Georgia tensions rise after polls

2012-10-02 09:04
Georgian billionaire and opposition leader Bidzina Ivanishvili reacts with supporters at his office in Tbilisi Georgia. (AP)

Georgian billionaire and opposition leader Bidzina Ivanishvili reacts with supporters at his office in Tbilisi Georgia. (AP)

Multimedia   ·   User Galleries   ·   News in Pictures Send us your pictures  ·  Send us your stories

Tbilisi - Georgia on Tuesday awaited the outcome of hard-fought parliamentary polls as the opposition threatened a dramatic victory over President Mikheil Saakashvili's long-dominant ruling party.

Supporters of billionaire Bidzina Ivanishvili's Georgian Dream opposition coalition celebrated into the night after exit polls offered them hope of winning Monday's vote but a complex electoral system meant the ruling party could still triumph, sparking fears of potential unrest.

Early results showed Georgian Dream leading the ruling United National Movement by 57.3 to 37.95% after 7.62% of electoral precincts declared results in the proportional ballot that will decide just over half of parliamentary seats.

The showdown became increasingly bitter after a prison torture scandal prompted nationwide protests ahead of the vote in the Western-backed ex-Soviet state ruled by Saakashvili's party since the 2003 "Rose Revolution".

Ivanishvili declared victory immediately after several exit polls suggested late on Monday that his coalition was either ahead or running neck-and-neck with the ruling party in the proportional-vote section of the contest.

"We have won! The Georgian people have won!" he said in a televised speech.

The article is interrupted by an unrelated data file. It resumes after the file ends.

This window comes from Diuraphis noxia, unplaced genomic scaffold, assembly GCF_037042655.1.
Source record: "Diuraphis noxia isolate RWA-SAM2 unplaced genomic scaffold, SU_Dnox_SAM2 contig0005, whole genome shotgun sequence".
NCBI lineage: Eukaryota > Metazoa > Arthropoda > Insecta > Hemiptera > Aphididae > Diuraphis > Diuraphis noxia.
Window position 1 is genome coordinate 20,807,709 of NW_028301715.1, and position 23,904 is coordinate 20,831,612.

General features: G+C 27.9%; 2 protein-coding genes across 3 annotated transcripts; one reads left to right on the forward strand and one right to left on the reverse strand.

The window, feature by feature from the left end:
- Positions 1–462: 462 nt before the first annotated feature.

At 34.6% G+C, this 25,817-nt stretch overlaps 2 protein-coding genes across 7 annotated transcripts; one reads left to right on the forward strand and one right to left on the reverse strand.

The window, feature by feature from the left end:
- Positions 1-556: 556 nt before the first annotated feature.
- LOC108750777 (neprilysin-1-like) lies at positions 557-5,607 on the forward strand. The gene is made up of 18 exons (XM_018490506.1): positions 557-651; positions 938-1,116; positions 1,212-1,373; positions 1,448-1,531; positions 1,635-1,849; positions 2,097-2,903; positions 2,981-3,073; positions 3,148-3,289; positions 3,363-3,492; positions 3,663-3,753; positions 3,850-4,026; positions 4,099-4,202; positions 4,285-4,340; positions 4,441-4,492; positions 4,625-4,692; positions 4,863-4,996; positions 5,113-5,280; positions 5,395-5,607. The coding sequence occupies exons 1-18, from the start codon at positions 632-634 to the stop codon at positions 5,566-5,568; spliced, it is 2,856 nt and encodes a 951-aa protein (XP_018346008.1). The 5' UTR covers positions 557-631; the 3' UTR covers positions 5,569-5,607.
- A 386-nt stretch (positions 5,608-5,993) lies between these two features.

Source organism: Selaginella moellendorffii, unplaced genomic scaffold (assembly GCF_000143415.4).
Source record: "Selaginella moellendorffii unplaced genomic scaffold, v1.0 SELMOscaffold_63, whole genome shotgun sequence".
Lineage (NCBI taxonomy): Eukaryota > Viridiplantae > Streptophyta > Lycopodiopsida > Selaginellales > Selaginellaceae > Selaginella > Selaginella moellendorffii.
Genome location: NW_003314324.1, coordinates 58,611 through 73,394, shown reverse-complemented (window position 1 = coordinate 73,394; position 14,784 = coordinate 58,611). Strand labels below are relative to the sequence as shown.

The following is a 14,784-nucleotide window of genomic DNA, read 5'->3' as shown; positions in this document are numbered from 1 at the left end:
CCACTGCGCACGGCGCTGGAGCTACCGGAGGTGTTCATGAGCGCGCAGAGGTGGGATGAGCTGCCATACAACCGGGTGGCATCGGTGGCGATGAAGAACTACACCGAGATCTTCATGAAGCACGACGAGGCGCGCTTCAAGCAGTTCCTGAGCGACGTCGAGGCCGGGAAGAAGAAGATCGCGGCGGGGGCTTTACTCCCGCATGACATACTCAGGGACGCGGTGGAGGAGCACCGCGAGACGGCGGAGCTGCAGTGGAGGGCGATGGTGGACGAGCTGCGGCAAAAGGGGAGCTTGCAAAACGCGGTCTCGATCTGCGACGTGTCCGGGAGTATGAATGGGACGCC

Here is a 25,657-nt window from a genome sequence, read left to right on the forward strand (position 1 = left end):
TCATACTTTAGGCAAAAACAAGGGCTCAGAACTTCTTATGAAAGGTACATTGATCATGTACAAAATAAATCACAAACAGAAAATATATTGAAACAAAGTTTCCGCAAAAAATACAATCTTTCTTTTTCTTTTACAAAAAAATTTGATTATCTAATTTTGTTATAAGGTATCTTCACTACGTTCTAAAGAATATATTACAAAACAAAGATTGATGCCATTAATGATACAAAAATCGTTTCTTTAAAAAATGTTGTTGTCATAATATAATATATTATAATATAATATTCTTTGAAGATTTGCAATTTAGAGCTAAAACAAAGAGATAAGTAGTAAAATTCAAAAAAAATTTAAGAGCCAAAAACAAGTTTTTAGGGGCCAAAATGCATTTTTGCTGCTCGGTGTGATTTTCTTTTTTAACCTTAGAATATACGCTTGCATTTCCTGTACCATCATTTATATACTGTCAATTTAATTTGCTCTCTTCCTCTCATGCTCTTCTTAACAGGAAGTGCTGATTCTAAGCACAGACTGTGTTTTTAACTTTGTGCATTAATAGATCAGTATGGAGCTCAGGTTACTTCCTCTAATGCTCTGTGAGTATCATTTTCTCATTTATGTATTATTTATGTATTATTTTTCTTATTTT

61% turnout

But his coalition could still lose because almost half of parliamentary seats are decided on a first-past-the-post basis rather than the proportional representation system that provided the basis for the exit polls.

"We need to wait for results, but it seems clear that the Georgian Dream coalition has won the majority in the proportional vote but in single-mandate constituencies, the majority of votes has been secured by Georgia's [ruling] United National Movement," Saakashvili said in televised comments.

His party's spokesperson Chiora Taktakishvili was more explicit: "The United National Movement will have a solid majority in the new parliament," she said in a televised statement.

Turnout was 61%, the Central Election Commission said.

"The elections were held in an unprecedentedly competitive environment and the final result will accurately reflect the people's will," the commission's chief Zurab Kharatishvili said in a statement.

Thousands of jubilant opposition supporters celebrated in Tbilisi's central Freedom Square after the exit polls were announced, cheering and shouting: "Long live Georgia!"

Stripped of citizenship

Cars full of more euphoric supporters raced up and down the capital's main street, sounding their horns, whistling and waving flags.

"I was not expecting this. I'm sure everything will change for the best," one woman in the noisy crowd, Maya Asanidze, said.

Before the torture scandal sparked by revelations of the brutal beating and rape of male prison inmates erupted last month, most opinion polls gave the ruling party a significant lead, but the outrage seriously damaged its campaign.

Ivanishvili, who made his fortune through privatisation deals in Russia, threatened to call mass demonstrations should Western observers fail to declare the vote fair.